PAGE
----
As protests rage across Iran, author Marjane Satrapi offers important perspective on the demonstrations and how they differ from past revolts. Satrapi is the author of the critically acclaimed and bestselling graphic memoir, PERSEPOLIS, that chronicles her young life in Iran where she witnessed the Islamic Revolution and the resulting impact on the country.
As Marjane Satrapi told Christiane Amanpour in a recent interview:
“This revolt, these demonstrations are extremely different from all that we have seen in Iran. (…) What I see is a fight for women, but the women are not alone, they are with boys. (…) What they [young men and women] say to me is that they don’t want this system anymore, they want democracy.”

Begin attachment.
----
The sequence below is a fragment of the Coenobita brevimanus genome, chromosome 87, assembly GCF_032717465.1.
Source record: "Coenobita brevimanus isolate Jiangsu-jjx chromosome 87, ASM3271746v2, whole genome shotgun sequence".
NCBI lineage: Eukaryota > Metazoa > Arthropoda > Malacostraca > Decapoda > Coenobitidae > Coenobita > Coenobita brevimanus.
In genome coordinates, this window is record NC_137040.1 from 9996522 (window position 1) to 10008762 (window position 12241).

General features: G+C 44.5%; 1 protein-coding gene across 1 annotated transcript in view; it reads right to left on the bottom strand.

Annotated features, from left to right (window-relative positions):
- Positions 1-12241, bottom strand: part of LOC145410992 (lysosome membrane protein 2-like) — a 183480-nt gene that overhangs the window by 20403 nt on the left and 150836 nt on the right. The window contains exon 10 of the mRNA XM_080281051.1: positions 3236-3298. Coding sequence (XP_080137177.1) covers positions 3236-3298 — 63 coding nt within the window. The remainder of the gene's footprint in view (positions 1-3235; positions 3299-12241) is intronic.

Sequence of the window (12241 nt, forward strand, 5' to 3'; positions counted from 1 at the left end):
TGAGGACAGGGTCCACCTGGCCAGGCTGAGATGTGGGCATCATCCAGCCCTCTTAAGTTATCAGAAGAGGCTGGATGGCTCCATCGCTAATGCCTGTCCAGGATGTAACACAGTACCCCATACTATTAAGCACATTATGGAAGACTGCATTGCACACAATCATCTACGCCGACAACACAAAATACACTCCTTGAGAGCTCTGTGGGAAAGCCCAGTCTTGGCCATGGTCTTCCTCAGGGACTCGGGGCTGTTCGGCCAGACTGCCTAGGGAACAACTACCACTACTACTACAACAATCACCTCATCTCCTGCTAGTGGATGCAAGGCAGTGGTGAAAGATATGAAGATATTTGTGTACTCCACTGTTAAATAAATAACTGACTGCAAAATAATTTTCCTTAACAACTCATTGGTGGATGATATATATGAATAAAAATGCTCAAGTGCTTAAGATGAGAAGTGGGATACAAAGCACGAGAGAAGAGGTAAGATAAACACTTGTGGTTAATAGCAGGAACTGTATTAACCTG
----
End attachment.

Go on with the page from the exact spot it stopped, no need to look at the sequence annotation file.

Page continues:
Marjane Satrapi was born in 1969 in Rasht, Iran. She grew up in Tehran, where she studied at the Lycée Français before leaving for Vienna and then going to Strasbourg to study illustration.
Her acclaimed graphic memoir, PERSEPOLIS, tells the story of her life in Tehran from ages six to fourteen, years that saw the overthrow of the Shah’s regime, the triumph of the Islamic Revolution, and the devastating effects of war with Iraq. The intelligent and outspoken only child of committed Marxists and the great-granddaughter of one of Iran’s last emperors, Satrapi bears witness to a childhood uniquely entwined with the history of her country.